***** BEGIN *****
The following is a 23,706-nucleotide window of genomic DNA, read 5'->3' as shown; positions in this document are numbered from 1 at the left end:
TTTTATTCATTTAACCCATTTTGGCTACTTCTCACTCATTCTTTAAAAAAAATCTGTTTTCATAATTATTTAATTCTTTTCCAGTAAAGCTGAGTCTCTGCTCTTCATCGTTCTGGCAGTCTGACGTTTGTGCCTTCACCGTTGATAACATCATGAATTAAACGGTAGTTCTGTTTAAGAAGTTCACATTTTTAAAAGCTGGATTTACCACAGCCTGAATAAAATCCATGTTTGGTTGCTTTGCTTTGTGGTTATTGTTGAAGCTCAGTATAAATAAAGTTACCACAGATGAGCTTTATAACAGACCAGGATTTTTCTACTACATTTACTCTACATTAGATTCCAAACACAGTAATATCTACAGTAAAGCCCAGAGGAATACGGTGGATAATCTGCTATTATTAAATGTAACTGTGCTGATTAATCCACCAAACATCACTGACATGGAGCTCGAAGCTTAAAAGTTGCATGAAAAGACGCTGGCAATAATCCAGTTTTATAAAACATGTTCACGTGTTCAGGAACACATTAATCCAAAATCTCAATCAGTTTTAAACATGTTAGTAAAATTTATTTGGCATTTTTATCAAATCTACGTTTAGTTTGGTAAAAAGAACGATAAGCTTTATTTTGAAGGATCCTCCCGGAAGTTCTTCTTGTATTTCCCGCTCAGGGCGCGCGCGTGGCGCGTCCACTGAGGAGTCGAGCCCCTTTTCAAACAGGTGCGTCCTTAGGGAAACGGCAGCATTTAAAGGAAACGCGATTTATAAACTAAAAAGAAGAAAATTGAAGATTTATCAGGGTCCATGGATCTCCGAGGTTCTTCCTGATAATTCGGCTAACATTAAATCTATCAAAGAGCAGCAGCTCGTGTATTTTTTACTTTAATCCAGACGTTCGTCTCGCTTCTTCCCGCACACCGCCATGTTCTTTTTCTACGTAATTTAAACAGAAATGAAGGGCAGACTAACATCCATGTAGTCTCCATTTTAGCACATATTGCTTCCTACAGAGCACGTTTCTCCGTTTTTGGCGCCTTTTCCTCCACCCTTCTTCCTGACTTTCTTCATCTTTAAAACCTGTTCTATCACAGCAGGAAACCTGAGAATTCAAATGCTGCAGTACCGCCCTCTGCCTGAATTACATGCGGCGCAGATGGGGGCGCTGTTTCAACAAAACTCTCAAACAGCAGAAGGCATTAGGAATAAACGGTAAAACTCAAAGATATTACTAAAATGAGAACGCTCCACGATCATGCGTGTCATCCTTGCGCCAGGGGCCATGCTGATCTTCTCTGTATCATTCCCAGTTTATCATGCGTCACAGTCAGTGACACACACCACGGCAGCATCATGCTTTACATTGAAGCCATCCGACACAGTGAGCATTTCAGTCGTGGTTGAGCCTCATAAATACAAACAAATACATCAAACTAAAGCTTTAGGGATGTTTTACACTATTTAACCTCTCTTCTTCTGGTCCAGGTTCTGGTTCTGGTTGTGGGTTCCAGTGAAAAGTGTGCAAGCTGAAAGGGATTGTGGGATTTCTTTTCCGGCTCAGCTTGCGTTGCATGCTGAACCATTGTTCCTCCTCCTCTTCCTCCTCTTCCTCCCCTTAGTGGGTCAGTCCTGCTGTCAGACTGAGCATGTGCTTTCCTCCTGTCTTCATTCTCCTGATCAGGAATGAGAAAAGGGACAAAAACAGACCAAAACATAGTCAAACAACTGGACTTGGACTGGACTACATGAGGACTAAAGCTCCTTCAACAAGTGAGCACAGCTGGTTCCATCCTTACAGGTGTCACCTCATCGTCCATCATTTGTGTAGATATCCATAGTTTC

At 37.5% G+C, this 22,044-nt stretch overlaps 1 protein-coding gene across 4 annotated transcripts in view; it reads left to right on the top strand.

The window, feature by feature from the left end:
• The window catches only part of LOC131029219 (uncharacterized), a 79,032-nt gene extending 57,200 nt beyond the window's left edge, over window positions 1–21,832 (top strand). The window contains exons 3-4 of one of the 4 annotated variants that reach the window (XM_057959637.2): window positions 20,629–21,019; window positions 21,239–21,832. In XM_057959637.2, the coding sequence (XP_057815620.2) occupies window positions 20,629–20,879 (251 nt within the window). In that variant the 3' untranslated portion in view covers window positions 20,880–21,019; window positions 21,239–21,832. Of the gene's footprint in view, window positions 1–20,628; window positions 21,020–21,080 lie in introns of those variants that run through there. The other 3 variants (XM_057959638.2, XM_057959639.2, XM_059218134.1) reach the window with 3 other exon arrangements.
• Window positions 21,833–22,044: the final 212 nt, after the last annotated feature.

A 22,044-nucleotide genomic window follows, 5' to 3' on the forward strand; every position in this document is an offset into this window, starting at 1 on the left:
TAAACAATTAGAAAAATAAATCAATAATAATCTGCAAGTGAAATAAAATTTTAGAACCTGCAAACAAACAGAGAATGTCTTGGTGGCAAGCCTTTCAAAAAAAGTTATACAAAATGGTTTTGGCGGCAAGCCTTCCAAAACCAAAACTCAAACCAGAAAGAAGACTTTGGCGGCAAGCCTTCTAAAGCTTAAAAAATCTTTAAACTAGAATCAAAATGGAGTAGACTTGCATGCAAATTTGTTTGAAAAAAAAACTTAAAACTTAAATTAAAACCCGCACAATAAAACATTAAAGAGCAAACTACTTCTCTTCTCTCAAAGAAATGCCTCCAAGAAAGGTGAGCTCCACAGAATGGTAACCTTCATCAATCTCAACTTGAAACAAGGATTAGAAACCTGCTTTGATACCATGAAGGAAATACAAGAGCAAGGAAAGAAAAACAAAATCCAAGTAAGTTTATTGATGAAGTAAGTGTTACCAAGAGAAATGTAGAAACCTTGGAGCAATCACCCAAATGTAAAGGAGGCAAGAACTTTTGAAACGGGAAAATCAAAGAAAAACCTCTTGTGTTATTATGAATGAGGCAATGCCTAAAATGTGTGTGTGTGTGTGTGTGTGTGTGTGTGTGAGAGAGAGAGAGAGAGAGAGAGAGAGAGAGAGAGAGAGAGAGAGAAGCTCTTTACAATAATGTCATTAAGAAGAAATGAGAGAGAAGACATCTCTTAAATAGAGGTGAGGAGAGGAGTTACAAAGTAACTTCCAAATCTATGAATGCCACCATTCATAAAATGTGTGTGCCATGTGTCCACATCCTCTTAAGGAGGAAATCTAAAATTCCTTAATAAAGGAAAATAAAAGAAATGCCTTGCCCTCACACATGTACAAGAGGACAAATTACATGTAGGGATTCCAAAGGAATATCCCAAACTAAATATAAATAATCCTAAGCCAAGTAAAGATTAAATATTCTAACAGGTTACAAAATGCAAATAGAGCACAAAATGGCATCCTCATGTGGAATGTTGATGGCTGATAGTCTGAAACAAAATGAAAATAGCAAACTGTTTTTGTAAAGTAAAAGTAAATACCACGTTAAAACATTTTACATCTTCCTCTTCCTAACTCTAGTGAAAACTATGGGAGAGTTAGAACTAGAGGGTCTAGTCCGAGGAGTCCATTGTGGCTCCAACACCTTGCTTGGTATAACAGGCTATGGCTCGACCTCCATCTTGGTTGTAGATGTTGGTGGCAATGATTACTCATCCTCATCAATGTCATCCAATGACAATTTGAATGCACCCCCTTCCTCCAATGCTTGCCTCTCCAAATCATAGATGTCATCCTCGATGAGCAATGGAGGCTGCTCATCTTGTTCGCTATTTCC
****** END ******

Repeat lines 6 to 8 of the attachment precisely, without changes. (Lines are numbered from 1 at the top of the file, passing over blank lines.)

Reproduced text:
• Window positions 21,833–22,044: the final 212 nt, after the last annotated feature.

A 22,044-nucleotide genomic window follows, 5' to 3' on the forward strand; every position in this document is an offset into this window, starting at 1 on the left:
TAAACAATTAGAAAAATAAATCAATAATAATCTGCAAGTGAAATAAAATTTTAGAACCTGCAAACAAACAGAGAATGTCTTGGTGGCAAGCCTTTCAAAAAAAGTTATACAAAATGGTTTTGGCGGCAAGCCTTCCAAAACCAAAACTCAAACCAGAAAGAAGACTTTGGCGGCAAGCCTTCTAAAGCTTAAAAAATCTTTAAACTAGAATCAAAATGGAGTAGACTTGCATGCAAATTTGTTTGAAAAAAAAACTTAAAACTTAAATTAAAACCCGCACAATAAAACATTAAAGAGCAAACTACTTCTCTTCTCTCAAAGAAATGCCTCCAAGAAAGGTGAGCTCCACAGAATGGTAACCTTCATCAATCTCAACTTGAAACAAGGATTAGAAACCTGCTTTGATACCATGAAGGAAATACAAGAGCAAGGAAAGAAAAACAAAATCCAAGTAAGTTTATTGATGAAGTAAGTGTTACCAAGAGAAATGTAGAAACCTTGGAGCAATCACCCAAATGTAAAGGAGGCAAGAACTTTTGAAACGGGAAAATCAAAGAAAAACCTCTTGTGTTATTATGAATGAGGCAATGCCTAAAATGTGTGTGTGTGTGTGTGTGTGTGTGTGTGTGAGAGAGAGAGAGAGAGAGAGAGAGAGAGAGAGAGAGAGAGAGAGAAGCTCTTTACAATAATGTCATTAAGAAGAAATGAGAGAGAAGACATCTCTTAAATAGAGGTGAGGAGAGGAGTTACAAAGTAACTTCCAAATCTATGAATGCCACCATTCATAAAATGTGTGTGCCATGTGTCCACATCCTCTTAAGGAGGAAATCTAAAATTCCTTAATAAAGGAAAATAAAAGAAATGCCTTGCCCTCACACATGTACAAGAGGACAAATTACATGTAGGGATTCCAAAGGAATATCCCAAACTAAATATAAATAATCCTAAGCCAAGTAAAGATTAAATATTCTAACAGGTTACAAAATGCAAATAGAGCACAAAATGGCATCCTCATGTGGAATGTTGATGGCTGATAGTCTGAAACAAAATGAAAATAGCAAACTGTTTTTGTAAAGTAAAAGTAAATACCACGTTAAAACATTTTACATCTTCCTCTTCCTAACTCTAGTGAAAACTATGGGAGAGTTAGAACTAGAGGGTCTAGTCCGAGGAGTCCATTGTGGCTCCAACACCTTGCTTGGTATAACAGGCTATGGCTCGACCTCCATCTTGGTTGTAGATGTTGGTGGCAATGATTACTCATCCTCATCAATGTCATCCAATGACAATTTGAATGCACCCCCTTCCTCCAATGCTTGCCTCTCCAAATCATAGATGTCATCCTCGATGAGCAATGGAGGCTGCTCATCTTGTTCGCTATTTCC